At the same time the police are having to deal with the fast melting snow and ice which is threatening to flood the whole area. The Riviere Bella Bella is in danger of breaking its banks, and the dams are about to burst. If that happens the flooding will stretch into Vermont. All the villagers can do is fill sandbags and watch the river rise.

As ever there’s a lot of angst as Armande has more than his fair share of enemies among politicians in power, but there’s also an awful lot of love around, not only between Armande and his wife Reine-Marie but also among the other villagers and their various animals – not forgetting Ruth the ancient poet (how old is she?) and her beloved companion the duck Rosa. I think they’re both mellowing with age.

If you do read Louise Penny’s books you should make sure that you read her Acknowledgements at the back of the book. They’re always very personal and moving. I think she should copy Elizabeth von Arnim and write a book called All the Dogs of My Life. Mind you given the shortish age span of most dogs it would be a tear-jerker.

The Paper Cell by Louise Hutcheson

 The Paper Cell cover

The Paper Cell by Louise Hutcheson was published in 2017 by Saraband/Contraband and I was drawn to it in Waterstone’s in Chester because it’s such an attractive wee hardback, it even has attractive end-papers. I hadn’t ever heard of the author but I bought it as it was in a sale, I’m so glad that I did as it turned out to be a great read. It seems that the author hasn’t written anything else, but I really hope she does. Louise Hutcheson has a PhD in Scottish Literature from The University of Glasgow.

There’s a short prologue which is set in London 1953, but in no time we’re taken to Edinburgh, 1983 where the author Lewis Carson is about to give an interview to a young journalist after years of silence, but Lewis takes ill during the interview, and the action moves back to London 1953.

Back then Lewis Carson had been a lowly publishing assistant, not fitting in at the family business which was headed up by the bullying son of the owner. When a down-at-heel young woman presents him with her manuscript to be appraised he realises that it’s a great read, but sends her away disappointed, however he still has her MS.

When the young woman is murdered a couple of weeks later Lewis takes the opportunity to claim the MS as his own and it kicks off his writing career. But after writing many more books everyone agrees that none of them come up to the standard of his first book. Lewis doesn’t want to talk about that one though, it’s a taboo subject which weighs on his conscience and contributes to the break up of his marriage. Lewis realises that his whole life has been lived in a ‘paper cell’ of his own making. This was a cracking read.

Mercy by Jussi Adler-Olsen

Mercy cover

When I read the blurb on the back of Mercy by Jussi Adler-Olsen I had real qualms about actually getting down to reading the book as it seemed like a nightmare to me – what do you think?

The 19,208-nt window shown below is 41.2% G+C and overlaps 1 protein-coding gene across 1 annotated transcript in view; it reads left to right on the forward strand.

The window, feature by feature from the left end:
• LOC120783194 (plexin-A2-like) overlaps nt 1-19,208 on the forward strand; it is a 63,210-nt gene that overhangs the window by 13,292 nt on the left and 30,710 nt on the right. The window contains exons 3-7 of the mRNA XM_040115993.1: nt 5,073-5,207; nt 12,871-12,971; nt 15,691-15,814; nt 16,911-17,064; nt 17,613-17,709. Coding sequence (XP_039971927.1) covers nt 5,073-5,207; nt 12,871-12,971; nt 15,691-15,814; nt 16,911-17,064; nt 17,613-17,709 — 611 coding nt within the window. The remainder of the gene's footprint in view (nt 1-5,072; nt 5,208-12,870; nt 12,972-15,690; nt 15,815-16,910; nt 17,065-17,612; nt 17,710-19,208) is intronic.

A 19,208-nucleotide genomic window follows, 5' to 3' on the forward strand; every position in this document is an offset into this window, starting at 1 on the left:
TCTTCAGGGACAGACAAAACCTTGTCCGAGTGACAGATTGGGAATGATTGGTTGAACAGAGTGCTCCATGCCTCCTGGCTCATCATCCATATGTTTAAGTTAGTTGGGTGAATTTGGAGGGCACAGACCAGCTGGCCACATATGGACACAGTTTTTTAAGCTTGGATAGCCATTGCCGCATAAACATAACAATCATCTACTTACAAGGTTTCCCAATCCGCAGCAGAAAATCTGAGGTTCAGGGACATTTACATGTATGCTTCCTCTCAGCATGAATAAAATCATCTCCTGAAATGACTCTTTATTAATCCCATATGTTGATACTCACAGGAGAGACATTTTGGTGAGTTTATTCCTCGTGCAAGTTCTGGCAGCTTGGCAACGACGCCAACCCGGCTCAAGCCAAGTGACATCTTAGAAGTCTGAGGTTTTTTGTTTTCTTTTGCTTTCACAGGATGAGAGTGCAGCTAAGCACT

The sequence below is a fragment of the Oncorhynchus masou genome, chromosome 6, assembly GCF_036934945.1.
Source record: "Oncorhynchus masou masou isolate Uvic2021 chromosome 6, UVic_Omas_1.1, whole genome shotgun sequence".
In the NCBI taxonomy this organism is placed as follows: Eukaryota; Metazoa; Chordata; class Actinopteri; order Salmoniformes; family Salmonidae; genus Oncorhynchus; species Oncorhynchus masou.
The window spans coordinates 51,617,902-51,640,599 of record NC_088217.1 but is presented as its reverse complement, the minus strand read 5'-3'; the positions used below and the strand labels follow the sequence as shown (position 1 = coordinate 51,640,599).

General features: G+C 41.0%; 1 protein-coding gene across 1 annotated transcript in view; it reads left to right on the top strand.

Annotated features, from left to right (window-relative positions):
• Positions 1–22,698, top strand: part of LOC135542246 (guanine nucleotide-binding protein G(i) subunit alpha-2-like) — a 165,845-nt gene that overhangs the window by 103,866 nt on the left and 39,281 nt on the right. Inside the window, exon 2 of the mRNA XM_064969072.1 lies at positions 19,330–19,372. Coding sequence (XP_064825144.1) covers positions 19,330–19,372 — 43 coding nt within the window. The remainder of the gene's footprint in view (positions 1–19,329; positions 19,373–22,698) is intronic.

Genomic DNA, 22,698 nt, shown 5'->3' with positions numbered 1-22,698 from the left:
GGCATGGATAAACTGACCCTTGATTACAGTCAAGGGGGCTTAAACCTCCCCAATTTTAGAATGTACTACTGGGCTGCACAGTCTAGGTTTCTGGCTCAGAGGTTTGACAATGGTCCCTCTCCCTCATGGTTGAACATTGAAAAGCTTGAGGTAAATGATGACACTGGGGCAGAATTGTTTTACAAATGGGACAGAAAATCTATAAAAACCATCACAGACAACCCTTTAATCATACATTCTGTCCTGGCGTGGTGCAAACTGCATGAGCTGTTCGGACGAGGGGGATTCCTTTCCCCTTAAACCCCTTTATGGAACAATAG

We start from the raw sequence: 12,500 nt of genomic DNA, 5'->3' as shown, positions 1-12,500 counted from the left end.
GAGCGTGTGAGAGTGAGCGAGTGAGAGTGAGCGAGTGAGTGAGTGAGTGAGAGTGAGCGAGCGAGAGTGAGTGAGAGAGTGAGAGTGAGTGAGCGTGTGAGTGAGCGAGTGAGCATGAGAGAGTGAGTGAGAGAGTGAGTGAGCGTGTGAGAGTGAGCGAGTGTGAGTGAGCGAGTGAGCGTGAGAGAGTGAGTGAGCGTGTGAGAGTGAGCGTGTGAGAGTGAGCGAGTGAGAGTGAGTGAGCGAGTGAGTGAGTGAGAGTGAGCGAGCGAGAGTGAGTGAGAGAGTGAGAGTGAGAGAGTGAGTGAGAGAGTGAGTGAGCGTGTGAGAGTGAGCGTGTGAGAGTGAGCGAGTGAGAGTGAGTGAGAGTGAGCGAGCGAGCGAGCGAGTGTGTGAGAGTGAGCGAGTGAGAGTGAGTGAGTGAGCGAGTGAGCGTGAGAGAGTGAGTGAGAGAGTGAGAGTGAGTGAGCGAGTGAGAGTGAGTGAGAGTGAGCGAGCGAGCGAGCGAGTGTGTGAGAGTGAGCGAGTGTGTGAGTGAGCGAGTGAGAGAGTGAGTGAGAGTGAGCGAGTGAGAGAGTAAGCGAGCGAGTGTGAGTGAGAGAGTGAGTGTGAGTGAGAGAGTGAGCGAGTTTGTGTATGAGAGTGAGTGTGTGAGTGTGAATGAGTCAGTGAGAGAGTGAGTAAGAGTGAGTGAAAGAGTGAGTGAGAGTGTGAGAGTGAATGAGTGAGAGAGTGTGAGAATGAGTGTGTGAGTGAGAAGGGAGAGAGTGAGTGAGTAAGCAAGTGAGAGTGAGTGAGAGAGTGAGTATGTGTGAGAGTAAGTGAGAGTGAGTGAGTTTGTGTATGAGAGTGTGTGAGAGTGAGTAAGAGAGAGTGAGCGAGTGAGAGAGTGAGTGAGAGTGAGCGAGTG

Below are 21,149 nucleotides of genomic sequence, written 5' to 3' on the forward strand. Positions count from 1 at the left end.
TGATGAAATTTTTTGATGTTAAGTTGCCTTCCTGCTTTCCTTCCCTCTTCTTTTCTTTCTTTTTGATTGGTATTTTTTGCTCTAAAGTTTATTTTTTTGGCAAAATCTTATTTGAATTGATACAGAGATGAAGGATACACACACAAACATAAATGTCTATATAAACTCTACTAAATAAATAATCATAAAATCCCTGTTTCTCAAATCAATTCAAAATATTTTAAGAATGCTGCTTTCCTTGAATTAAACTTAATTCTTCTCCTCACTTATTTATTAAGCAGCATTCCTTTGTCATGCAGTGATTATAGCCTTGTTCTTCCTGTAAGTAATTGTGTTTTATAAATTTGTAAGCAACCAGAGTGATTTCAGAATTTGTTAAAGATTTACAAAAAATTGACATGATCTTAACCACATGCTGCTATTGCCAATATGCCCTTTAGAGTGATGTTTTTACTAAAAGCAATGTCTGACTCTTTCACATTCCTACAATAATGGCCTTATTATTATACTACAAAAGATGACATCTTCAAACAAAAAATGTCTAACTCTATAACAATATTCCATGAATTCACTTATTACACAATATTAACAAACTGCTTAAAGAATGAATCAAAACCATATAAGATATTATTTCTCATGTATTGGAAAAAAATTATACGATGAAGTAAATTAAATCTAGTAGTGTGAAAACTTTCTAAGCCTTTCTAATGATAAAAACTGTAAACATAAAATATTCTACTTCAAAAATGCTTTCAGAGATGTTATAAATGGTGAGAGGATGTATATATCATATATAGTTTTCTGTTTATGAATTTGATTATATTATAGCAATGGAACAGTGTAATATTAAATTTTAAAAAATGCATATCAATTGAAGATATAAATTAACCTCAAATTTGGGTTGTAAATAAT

At first the prisoner scratches at the walls until her fingers bleed. But there is no escaping the room. With no way of measuring time, her days, weeks, months go unrecorded. She vows not to go mad. She will not give her captors the satisfaction. She will die first.

But I had requested it from the library, meaning to use it as part of the 2019 European Reading Challenge, and more importantly my blogpal had really enjoyed it – so I gritted my teeth and got stuck into it.

The action swings between 2002 when Merete Lynggaard a high profile politician disappears from a ferry, and 2007 when detective Carl Morck goes back to work after being involved in a traumatic case which involved the death of one of his colleagues and paralysis of another. Carl isn’t popular with his other colleagues and so he’s made head of a new department which is housed in the basement of police headquarters. Ostensibly Department Q has been set up to re-investigate cold cases, but it’s really just to keep Carl out of the way. He’s allocated another member of staff to help him, Assad is an Iraqi refugee who turns out to be a lot more useful than at first suspected.

The premise of this book was for me devilishly fiendish, but then I hate the thought of basements and the possibility of being stuck in one, but amazingly I really enjoyed the book and particularly the character of Assad, this is the first book in a series and I’ll be reading more of them, for one thing I want to know more about Assad’s background.

You can read what TracyK of Bitter Tea and Mystery thought of the book here. Mercy is published in the US under the title The Keeper of Lost Causes.

Snowblind by Ragnar Jonasson

Maurice cover

Snowblind by Ragnar Jonasson was translated from the Icelandic by Quentin Bates and published in the UK in 2015, it’s the first in a series.

Ari Thor is one of those people who quickly loses interest in things and rarely finishes anything. After giving up on studying theology in Reykjavik he switched to training to be a policeman. When a job comes up in Siglufjordur – a very remote fishing village in the north of Iceland Ari Thor applies for it. He hasn’t even talked it over with his partner Kristin who is a doctor in a Reykjavik hospital, they had been talking about marriage so his departure for the far frozen north is a shock to her.

As you would expect of such a remote area the townspeople are insular, it’s the sort of place where you’re always going to be thought of as an outsider and although Ari Thor’s boss seems to be friendly enough he isn’t happy when his new ‘boy’ proves to have a mind of his own and puts forward theories of his own. When the local celebrity who wrote a best selling novel decades ago is found dead at the bottom of stairs it’s assumed that it was an accident, but Ari Thor isn’t so sure.